The Strawberries’ Place (by Ingmar Bergman)
by Ciro Discepolo
The night prior departing the old Borg dreams of being gone out for his usual morning walk, but he feels to be in an unknown zone of the city where there are desert streets and crumbling houses. All the watches are without hands (is time finished?) and first he meets a dead man and after he sees his own image that, with a mask on his face, tries to pull him into a coffin. The isolation, the death, the bells that are ringing for mourning, the desert streets, all these symbols make him wake up brusquely and shows him his near end. Then he decides not to depart by airplane for Lund but to arrive there by car. To accompany him there is his daughter in law Marianne that is temporarily separated from her husband.
During their journey the professor opens himself towards the woman that doesn’t hesitate to tell him as everyone judges the doctor a great egoist that thinks only about himself. The movie, a wonderful black and white, proceeds with going back of the doctor, in time, and he desires stopping to show Marianne the home where he went in his young age, in the summer, to take the summer vacation with his nine brothers. He goes near a bush and, with a little agitation, shows the strawberries’ place to his daughter in law. It is the central point in the movie that explains many things that I think that the great Sweden director wanted to say, director that I loved and I love a lot, but over all I love that Bergman of the 50’s. The old professor, specialized in bacteriology, dressed with a coat while his young companion goes to bathe a little further ahead, review the scenes of his youth in a flash-back by a faster montage in relation to the other “real” scenes. He remembers that there suffered his first hard hit of life: in the strawberries’ place his Sara, probably fifteen like him, kisses his brother Sigfrid that after will marry her taking her from him.
Borg listens to Sara’s outburst with her big sister; she says of him: “… he is a kind boy, good, with good sentiments, noble, sensible, solicitous; he reads poetries, has such a high soul. Sometimes he gives me the impression of being a child”.
Borg, when the news of Sara-Sigfrid’s kiss will spread through the synchronized voices of the pestilential little twins, receives the first important big shock from life and he understands that sentiments don’t pay.
Be careful because this – probably – is the most important passage of the movie that describes what happens, often, to the Cancer signs like Bergman that signed the subject, the film script and the direction of the movie.
In that moment begins, for the young Isak, that particular psychological process that conduces, in my opinion, a tender and a sweet Cancer to compensate these sentiments that are not winning and to become coriaceous, hard (superficially), egoist, then a classic Capricorn.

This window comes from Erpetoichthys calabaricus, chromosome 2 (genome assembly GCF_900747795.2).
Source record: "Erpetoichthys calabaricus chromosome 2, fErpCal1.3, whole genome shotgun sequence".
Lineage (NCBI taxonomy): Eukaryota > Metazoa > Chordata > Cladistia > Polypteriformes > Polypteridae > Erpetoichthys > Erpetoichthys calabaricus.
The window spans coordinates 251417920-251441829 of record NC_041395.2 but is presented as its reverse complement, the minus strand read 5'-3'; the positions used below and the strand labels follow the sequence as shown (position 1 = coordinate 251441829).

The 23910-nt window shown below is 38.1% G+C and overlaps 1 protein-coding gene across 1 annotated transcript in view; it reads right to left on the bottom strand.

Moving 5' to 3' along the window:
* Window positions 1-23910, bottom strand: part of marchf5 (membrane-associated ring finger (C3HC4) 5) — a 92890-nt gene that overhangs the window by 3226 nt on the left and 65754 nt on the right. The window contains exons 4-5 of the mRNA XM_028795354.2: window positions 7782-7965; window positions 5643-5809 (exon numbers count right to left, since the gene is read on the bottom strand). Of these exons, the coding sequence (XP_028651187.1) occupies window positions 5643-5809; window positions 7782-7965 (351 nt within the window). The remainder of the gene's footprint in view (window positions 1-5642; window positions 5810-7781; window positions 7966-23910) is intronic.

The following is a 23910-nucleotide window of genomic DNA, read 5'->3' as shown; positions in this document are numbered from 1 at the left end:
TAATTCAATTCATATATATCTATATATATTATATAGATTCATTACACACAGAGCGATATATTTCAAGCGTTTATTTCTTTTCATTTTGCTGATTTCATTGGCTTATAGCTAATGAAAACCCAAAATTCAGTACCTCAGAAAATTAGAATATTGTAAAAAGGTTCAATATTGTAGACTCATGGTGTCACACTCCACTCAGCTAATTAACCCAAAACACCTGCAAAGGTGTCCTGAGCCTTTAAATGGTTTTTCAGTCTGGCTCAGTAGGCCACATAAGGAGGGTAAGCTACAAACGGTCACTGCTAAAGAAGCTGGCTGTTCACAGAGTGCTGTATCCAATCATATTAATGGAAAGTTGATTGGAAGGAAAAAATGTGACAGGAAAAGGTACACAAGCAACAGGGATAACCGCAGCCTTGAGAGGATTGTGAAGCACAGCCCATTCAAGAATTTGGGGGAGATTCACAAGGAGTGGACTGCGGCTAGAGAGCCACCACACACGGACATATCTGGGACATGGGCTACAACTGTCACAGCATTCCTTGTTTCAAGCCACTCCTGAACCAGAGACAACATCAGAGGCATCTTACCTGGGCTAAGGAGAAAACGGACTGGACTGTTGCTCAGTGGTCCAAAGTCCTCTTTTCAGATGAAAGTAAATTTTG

These “compensated” Cancers become super-efficient, drastic, hard, even “Nazi” (not in the political sense, but in the intransigence one).
Then Bergman describes this thin passage in which he became old in a very short time and lived – so he tells to his daughter in law with which he re-departed – “as if he was already dead”.
In the car together them, now, there are three young persons: a girl, Sara, rich with joy and with a kind soul (old Borg’s soul), Anders, that is studying to be a theologian (that side of the doctor that always less often interrogates itself on God’s existence and on death’s mystery) and Victor, graduating in medicine, that with his sarcasm mask and with the science’s presumption, incarnates very well the figure of the old studious dried up in his sentiments.
The three young persons ask for a ride towards Lund from where they will proceed to go to Italy. The atmosphere has become more joyous and Borg ends to open himself always more, but proceeding the trip the sky (metaphorically) becomes darker and even a storm arrives. Earlier there was the visit of Marianne and her father in law to his very old mother.
The woman remains disconcerted because she sees in four generations (Borg’s mother, the same Isak, Isak’s son that is her husband and the foetus that she has in her womb) like a single unique straight line of egoism, human separation, sentiments dried up.
Now Marianne is driving the old car and Isak dreams newly. The following scenes, concerning the professor that has returned to take the examinations, are clearly of Kafkian inspiration and the dream is not but a clone of Josef K.’s process, so as we can read in the terrible novel of the Bohemian writer, even he deeply Cancer.
The professor watches into the microscope without seeing anything (he is not able to “read” the realty). At the end the condemn that will be given to him will be “loneliness”.
Lund is always nearer and the old Borg sees always with a lot of clearness that he lived a life as a dead man, mortifying his emotions and condemned himself to the total loneliness. In him it is happening what that Jung calls “individuation process”, exactly when a person takes full conscience of himself.
Many black and twisted branches touch lightly the car roof that is travelling against them and these branches let us think of the Rorschach’s spots.
Finally the trip ends with the prize ceremony for the professor and the movie finishes with an optimist note that shows us Marianne re-getting near to her husband and the old professor that falls asleep (and gives us the idea of not waking up anymore) thinking newly about his childhood and seeing his two parents – from the other part of a shore – that smile at him and wave to go with them.